In addition, the Governor proposes a new fast track approval mechanism directed by the State that will allow for mixed income multifamily projects in localities that do not meet their target numbers in the three-year window regardless of local zoning and regulations to the contrary. The plan is to create a new appeals process at the state administrative level through the court system to provide these approvals where localities do not.
Bronxville would also fall under the Governors additional housing initiative called the Transit Oriented Housing Development, where communities must rezone the area multifamily development within a half mile of a Metro North station. Given the small size of our Village, this would encompass a significant portion of our housing stock.
To encourage the inclusion of affordable housing as part of this new growth/density program, affordable units will be assigned extra weight in the calculation of a community’s progress towards their mandated goals.
To expedite rezoning and development of these new homes, specific relief from the environmental review process will be included for the homes subject to the Transit Oriented Development proposals.
Needless to say, a program of this enormity would have a major impact on all Village institutions.
I currently sit on a housing committee of the New York State Conference of Mayors and will be heading to Albany in early February to learn more about these programs as it is expected that the specifics will be revealed in the Governor’s budget to be released on January 31st.
Bronxville is a quaint village (one square mile) located just 16 miles north of midtown Manhattan (roughly 30 minutes on the train) and has a population of approximately 6,500. It is known as a premier community with an excellent public school (K-12) and easy access to Manhattan. Bronxville offers many amenities including an attractive business district, a hospital (Lawrence Hospital), public paddle and tennis courts, fine dining at local restaurants, two private country clubs and a community library.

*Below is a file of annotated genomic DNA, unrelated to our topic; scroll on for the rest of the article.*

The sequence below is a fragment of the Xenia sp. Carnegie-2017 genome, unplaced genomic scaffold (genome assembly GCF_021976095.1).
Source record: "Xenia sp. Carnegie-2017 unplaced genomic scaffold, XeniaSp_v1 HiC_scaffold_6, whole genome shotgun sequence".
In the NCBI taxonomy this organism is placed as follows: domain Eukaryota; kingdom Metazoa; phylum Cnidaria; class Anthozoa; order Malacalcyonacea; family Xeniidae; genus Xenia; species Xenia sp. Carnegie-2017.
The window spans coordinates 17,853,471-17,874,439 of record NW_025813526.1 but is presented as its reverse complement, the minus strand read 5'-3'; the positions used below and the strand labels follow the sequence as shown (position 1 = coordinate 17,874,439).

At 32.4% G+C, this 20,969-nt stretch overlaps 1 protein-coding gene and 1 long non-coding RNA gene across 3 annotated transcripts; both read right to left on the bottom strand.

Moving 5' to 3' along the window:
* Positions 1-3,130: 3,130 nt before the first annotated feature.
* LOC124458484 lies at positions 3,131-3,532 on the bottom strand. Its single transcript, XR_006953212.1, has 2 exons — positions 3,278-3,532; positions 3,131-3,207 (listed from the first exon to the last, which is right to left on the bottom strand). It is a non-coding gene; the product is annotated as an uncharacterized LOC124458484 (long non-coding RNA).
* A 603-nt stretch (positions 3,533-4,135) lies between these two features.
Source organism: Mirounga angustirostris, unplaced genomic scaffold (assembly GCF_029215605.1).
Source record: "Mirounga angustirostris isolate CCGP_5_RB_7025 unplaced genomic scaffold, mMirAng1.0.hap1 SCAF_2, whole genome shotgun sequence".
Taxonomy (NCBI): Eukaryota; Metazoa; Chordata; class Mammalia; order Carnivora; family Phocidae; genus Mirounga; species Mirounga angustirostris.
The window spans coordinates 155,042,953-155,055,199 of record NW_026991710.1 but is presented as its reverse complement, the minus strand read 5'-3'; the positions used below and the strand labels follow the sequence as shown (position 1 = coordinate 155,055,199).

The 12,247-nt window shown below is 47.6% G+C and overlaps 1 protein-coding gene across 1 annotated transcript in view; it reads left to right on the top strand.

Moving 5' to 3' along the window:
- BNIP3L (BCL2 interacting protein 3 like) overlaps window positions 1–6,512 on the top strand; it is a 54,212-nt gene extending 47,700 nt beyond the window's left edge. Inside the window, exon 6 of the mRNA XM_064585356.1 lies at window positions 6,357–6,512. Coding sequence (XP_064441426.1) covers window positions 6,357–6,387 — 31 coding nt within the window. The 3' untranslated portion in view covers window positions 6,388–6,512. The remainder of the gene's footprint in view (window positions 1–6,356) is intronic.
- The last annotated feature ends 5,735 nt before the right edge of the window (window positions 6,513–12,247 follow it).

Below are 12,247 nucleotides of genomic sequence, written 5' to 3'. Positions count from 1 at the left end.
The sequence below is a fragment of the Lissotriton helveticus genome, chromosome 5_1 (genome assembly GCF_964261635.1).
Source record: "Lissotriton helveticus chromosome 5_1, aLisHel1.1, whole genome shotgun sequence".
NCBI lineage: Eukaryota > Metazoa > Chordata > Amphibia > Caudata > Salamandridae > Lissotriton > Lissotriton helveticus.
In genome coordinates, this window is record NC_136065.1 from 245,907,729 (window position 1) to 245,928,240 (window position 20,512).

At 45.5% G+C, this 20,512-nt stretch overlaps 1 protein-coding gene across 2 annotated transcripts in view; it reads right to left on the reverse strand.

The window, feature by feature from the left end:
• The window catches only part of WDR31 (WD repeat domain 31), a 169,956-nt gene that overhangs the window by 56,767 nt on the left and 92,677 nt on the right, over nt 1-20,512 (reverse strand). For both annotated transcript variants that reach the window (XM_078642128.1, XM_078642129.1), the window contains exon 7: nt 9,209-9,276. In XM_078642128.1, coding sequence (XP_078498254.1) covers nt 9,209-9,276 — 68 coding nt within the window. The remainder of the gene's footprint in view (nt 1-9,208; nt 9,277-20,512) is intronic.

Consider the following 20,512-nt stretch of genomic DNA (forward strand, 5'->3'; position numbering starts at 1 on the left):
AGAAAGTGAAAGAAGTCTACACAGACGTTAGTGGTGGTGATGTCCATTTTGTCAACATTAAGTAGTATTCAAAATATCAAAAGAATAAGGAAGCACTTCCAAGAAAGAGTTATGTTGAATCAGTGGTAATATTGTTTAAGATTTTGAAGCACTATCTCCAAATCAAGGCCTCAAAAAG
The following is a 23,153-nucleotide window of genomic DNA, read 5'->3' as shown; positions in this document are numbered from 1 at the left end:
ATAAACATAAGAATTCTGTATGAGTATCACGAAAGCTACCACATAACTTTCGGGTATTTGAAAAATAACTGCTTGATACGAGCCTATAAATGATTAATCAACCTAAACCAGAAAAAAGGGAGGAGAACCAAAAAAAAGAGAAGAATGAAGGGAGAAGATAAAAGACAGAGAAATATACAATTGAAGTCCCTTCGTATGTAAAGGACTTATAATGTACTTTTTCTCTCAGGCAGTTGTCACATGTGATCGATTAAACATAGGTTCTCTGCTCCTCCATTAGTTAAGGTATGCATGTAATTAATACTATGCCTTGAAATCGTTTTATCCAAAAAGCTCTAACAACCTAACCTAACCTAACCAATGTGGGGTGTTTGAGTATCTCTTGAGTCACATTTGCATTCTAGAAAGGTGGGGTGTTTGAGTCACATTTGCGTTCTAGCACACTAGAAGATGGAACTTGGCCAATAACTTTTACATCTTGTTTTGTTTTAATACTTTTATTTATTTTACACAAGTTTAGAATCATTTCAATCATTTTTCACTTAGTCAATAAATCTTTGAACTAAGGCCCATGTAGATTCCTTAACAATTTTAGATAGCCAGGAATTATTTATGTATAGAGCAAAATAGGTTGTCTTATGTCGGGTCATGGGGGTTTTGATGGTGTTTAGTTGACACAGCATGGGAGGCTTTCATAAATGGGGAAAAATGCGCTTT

While the earliest settlers of Bronxville date back to the first half of the 18th century, the history of the modern suburb of Bronxville began in 1890 when William Van Duzer Lawrence purchased a farm and commissioned the architect, William A. Bates, to design a planned community of houses for well-known artists and professionals that became a thriving art colony. This community, now called Lawrence Park, is listed on the National register of Historic Places and many of the homes still have artists’ studios. A neighborhood association within Lawrence Park called “The Hilltop Association” keeps this heritage alive with art shows and other events for neighbors.
Bronxville offers many charming neighborhoods as well as a variety of living options for residents including single family homes, town houses, cooperatives and condominiums. One of the chief benefits of living in “the village” is that your children can attend the Bronxville School.
The Bronxville postal zone (10708, known as “Bronxville PO”) includes the village of Bronxville as well as the Chester Heights section of Eastchester, parts of Tuckahoe and the Lawrence Park West, Cedar Knolls, Armour Villa and Longvale sections of Yonkers. Many of these areas have their own distinct character. For instance, the Armour Villa section has many historic homes and even has its own newsletter called “The Villa Voice” which reports on neighborhood news.